Years later, revisiting the status of 4EA theories, Di Paolo, Rhohde, and De Jaegher (2014) write: “Organisms do not passively receive information from their environments, which they then translate into internal representations. Natural cognitive systems…participate in the generation of meaning …engaging in transformational and not merely informational interactions: they enact a world” (p. 33).

Significantly, Shaun Gallagher also has pointed out how being embodied, and entangled in the lives others and other properties, suggests a type of pragmatist orientation to life and thought. Gallagher argues that the philosophical school of pragmatism can even be understood as a forerunner of embodied, enactive and extended approaches to cognition.

For example, John Dewey wrote that “the brain is essentially an organ for effecting the reciprocal adjustment to each other of the stimuli received from the environment and responses directed upon it” (1916, pp. 336–337). And neo-pragmatist Robert Brandom has commented that “a founding idea of pragmatism is that the most fundamental kind of intentionality (in the sense of directedness towards objects) is the practical involvement with objects exhibited by a sentient creature dealing skillfully with its world” (2008, p. 178).

The main thrust of much of 4EA thinking and research lands on an interpretation of intelligent behavior as an emergent property following from the interplay between brain, body and world. And importantly, for us here, that the world is not just a ‘play-ground’ on which the brain is acting or merely constructing. Rather, brain, body and external objects, flows and forces are equally important, relatively autonomous factors in how particular interpretations, and behaviors come about viz. worldly performances/practices.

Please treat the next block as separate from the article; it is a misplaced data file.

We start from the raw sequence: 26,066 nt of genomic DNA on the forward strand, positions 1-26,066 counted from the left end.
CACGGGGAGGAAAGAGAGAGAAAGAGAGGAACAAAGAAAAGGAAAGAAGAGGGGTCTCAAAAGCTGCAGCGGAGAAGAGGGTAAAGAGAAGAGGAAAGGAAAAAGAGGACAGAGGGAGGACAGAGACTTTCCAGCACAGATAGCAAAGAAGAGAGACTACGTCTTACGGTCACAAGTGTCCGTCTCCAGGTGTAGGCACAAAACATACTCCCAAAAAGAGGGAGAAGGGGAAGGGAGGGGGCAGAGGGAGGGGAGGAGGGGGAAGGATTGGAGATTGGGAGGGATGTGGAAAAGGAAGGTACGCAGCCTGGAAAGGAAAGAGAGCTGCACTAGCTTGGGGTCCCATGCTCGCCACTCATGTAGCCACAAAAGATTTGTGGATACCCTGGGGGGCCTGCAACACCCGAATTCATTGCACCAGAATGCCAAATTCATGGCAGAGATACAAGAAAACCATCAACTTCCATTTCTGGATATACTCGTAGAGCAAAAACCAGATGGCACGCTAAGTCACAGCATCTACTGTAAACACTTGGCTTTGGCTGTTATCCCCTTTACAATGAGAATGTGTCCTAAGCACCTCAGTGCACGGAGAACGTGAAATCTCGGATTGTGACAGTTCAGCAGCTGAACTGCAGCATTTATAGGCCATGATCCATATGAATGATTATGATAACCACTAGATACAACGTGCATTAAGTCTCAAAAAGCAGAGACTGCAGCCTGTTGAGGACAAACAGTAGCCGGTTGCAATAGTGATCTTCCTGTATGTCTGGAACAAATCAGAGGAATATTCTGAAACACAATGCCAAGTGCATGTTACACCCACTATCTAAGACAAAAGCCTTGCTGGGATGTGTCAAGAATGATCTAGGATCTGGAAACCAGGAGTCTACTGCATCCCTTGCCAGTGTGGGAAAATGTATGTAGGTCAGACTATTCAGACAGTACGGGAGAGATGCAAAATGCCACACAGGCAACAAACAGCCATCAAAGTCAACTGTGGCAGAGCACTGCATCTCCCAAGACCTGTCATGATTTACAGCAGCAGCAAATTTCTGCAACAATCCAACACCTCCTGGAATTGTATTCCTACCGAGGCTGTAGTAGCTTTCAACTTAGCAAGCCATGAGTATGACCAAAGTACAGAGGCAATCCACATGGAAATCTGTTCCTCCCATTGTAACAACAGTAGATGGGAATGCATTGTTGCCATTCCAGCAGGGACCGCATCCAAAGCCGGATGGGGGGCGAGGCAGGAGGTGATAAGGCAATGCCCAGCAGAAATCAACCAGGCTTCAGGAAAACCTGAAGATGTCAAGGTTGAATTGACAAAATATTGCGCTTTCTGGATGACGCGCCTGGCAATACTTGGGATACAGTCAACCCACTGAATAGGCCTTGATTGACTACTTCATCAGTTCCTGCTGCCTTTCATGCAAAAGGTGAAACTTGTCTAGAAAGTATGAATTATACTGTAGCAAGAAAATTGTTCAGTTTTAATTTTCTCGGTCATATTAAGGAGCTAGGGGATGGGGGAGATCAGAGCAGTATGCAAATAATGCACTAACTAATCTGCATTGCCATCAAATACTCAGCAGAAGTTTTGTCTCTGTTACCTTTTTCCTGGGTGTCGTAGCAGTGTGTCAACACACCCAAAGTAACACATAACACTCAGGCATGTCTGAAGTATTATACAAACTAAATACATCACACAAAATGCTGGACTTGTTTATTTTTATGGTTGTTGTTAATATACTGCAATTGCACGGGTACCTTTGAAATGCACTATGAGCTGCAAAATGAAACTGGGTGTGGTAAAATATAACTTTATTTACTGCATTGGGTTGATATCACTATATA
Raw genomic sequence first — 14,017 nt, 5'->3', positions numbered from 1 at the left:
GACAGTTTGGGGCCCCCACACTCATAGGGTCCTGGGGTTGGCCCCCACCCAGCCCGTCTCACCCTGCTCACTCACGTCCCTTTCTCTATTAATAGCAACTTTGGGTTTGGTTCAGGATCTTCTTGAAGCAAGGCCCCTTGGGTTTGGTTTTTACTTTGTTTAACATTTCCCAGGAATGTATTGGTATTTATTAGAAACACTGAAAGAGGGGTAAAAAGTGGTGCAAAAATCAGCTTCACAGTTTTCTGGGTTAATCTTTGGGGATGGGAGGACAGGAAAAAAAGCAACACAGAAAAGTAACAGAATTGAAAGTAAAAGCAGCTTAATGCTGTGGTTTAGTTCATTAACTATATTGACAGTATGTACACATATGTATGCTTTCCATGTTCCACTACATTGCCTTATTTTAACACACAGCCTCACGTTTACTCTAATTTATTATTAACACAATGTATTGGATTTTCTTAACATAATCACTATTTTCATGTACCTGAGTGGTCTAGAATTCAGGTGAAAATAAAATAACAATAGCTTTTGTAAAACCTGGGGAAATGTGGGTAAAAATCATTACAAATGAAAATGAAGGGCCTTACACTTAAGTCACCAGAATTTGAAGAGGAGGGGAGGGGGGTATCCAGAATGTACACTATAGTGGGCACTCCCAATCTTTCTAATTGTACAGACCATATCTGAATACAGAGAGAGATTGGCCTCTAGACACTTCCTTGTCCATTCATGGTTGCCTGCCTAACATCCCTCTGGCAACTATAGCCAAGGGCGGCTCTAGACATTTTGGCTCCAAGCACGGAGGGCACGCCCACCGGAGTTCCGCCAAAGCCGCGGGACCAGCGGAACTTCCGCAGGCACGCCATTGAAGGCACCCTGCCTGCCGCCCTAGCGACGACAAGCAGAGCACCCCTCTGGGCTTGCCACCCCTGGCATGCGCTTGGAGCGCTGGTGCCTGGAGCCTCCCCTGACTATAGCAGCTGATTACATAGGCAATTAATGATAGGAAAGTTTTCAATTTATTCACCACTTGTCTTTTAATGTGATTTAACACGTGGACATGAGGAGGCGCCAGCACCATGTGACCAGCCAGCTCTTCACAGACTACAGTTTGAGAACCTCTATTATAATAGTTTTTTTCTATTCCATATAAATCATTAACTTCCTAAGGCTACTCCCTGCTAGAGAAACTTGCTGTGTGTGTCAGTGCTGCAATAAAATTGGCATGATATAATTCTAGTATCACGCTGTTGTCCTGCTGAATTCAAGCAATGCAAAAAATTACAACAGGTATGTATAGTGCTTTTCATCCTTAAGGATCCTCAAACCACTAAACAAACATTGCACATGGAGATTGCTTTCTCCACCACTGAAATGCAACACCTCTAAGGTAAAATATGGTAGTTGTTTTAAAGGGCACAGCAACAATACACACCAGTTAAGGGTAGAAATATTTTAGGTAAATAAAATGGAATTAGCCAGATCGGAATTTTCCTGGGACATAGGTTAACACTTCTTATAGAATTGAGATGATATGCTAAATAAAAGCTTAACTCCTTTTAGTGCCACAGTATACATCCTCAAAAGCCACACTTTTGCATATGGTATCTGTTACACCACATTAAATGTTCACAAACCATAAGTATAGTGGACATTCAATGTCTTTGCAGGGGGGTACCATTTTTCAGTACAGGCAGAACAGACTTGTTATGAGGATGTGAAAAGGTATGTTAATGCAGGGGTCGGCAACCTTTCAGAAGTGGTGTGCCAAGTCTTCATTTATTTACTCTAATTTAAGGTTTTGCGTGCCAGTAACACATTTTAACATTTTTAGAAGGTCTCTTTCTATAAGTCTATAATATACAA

Through the lens of embodied, embedded, and enactive theories of agency, communication and intellection become less and less about mobilizing ready-made conceptions or transcendental Truth claims, and more and more about pragmatic adaptations through mobilizations of various cognitive and environmental resources in the performative navigation of and with a myriad of nonhuman realities and extra-linguistic concerns. Conceptuality, from this view, is simply one aspect in a much thicker and extensive (and mostly non-linguistic) embodied relational process—a type of evolutionary game, in the sense made famous by philosopher Ludwig Wittgenstein.

Wittgenstein contended that words acquire meaning by their use, and wanted to see how their use was tied up with the social practices of which they are a part. So he used ‘language-game’ to draw attention not only to language itself, but to the actions into which it is woven. Wittgenstein painstakingly showed how the basis for what we use as language is provided by shifting patterns of communal activity. What we do, we do in a world with others. Wittgenstein was intent on bringing out how “the ‘speaking; of language is part of an activity, or form of life.”

The classic example of a language-game is the so-called “builder’s language” introduced in §2 of the Philosophical Investigations: